After Andrew died, I decided that I would never, ever do that. Not just because of the damage it would do to the people who care about me (there aren’t many, but enough) but also because I now find it fundamentally wrong, in a very deep, almost spiritual way. I don’t believe in god, but I do believe that every human being alive on earth has a spark inside of them. A fire that can generate warmth and energy and sustain life, and that can burn down an entire town when not tended properly. That spark is the most important thing about a person and I find it fundamentally evil to snuff out that spark, in another person or in myself. So even when I hate myself (which I often do) I feel the need to protect that spark inside of me, and inside of others.

So I’m writing to you because I can’t write to Jimmy Pardo or Walter Koenig or Danielle Koenig. I can’t tell them that Andrew’s death probably saved my life. That even though they suffered the worst kind of loss a person can suffer, the few people who care about me and want me to live won’t ever have to go through that. At least not because of me. I can’t tell them that Andrew’s death has made me a more compassionate person, both to myself and to other people suffering with depression and other forms of mental illness. I wish there was a way I could tell them, especially Jimmy (because it was his show and the voicing of his grief that most impacted me) that I’m truly sorry for their loss, but that through that loss, at least one life will carry on when it likely wouldn’t have otherwise.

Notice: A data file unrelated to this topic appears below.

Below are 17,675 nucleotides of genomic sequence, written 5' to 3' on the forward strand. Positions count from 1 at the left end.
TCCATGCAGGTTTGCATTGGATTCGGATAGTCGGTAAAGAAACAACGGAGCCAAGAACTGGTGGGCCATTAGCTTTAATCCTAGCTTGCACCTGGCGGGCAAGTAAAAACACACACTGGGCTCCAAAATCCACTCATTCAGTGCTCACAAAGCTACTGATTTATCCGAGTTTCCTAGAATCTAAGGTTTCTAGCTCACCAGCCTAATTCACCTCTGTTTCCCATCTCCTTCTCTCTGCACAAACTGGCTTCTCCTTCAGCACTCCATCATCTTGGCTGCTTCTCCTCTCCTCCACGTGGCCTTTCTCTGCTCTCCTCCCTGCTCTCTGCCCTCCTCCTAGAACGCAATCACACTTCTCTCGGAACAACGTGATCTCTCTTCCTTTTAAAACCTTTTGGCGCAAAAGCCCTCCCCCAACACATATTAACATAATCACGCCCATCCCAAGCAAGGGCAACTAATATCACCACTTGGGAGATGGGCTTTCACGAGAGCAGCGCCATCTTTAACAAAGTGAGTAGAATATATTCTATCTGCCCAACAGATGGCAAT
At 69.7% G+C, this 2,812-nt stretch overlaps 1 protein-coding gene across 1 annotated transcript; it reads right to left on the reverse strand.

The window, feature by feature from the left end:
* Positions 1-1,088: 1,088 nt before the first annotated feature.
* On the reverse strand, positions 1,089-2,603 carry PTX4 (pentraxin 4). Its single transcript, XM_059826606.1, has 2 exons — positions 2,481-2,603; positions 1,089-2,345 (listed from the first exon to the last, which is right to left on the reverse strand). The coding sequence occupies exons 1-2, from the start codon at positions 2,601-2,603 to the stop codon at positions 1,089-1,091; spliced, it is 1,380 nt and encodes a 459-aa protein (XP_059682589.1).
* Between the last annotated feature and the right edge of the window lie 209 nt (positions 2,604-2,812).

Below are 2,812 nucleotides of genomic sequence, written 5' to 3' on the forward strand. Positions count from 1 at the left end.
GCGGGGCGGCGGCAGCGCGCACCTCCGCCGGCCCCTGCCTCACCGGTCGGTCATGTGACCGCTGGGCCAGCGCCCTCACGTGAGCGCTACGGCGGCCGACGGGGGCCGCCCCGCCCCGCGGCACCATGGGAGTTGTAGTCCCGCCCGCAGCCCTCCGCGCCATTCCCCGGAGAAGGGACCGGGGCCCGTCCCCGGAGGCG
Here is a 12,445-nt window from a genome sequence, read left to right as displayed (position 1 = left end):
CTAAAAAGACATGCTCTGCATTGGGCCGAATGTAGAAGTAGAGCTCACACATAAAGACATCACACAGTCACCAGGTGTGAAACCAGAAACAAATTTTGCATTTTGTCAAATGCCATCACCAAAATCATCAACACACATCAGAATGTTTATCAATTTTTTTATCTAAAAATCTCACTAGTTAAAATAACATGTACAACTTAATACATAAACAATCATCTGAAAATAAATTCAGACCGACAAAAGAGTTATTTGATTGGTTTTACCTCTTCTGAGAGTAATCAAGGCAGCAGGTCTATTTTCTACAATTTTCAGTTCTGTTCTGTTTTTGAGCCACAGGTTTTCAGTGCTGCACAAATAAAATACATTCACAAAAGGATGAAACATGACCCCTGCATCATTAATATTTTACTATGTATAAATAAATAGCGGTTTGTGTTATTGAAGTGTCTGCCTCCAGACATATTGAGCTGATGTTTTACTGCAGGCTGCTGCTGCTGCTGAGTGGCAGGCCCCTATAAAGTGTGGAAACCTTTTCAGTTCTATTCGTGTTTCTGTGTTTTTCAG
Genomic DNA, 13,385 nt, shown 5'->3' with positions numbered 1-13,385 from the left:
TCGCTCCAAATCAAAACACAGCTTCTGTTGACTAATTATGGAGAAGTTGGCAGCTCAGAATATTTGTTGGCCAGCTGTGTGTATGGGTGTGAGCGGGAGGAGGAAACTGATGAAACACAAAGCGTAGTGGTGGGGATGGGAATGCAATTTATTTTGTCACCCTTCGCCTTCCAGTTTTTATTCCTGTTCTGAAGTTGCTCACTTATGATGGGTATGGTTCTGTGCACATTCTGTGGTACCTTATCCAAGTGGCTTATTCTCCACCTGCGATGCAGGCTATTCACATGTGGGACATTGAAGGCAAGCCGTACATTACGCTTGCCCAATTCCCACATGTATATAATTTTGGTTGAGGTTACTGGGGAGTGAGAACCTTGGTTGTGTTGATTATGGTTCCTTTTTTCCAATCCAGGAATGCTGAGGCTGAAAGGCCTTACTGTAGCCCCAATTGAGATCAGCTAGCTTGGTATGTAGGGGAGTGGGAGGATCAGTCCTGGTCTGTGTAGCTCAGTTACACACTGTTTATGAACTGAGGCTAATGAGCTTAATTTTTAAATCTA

By this point, I’ve spent hundreds of hours listening to Jimmy Pardo’s voice through his podcast. I know thousands of tiny, personal details about his life, shared through that show. Funny, absurd, heart breaking, infuriating… all played out in my headphones. There’s this one-sided deeply intimate relationship developed there that makes me desperately want to express my thanks and heartfelt gratitude for allowing the pain and horror of Andrew’s death play out through the podcast. Jimmy and Matt opened their hearts in an incredibly vulnerable and honest way that changed my life forever. But I can’t tell them that. I can’t think of a way to express any of this to them without feeling like a complete asshole. It’s impossible to explain how I can be thankful for the way they shared the pain of Andrew’s death without sounding like I’ve benefited from Andrew’s death. I don’t know how to do it.

So I’m writing to you, Paul. Because I believe you when you tell me that I’m not alone. I’ve been sitting on this for a couple years now, unsure who to tell and exactly what I was feeling. I keep getting swells in my chest that are either impending tears or a panic attack as I write this. Even though I can’t express this to the people I want to express this too, I feel like by telling it all to you, and you will carry my gratitude inside you the next time you talk to Jimmy or Matt or Danielle, and that will be enough for me. There’s an intense sense of fear and nervousness as I get ready to send this to you. I trust you though, and I hope this wasn’t too long-winded or rambling or just plain stupid. It’s something I’ve needed to say for a very long time and I’ve never had anyone to say it to until now. I sent Marc Maron some artwork a while ago and tried to put some of these thoughts together, but I wasn’t really ready to say what I needed to say, and he wasn’t really the guy who I needed to say it to. So thank you as well. This has helped me.

Thank you for the show and thank you for sharing with us. You do good work and it is appreciated.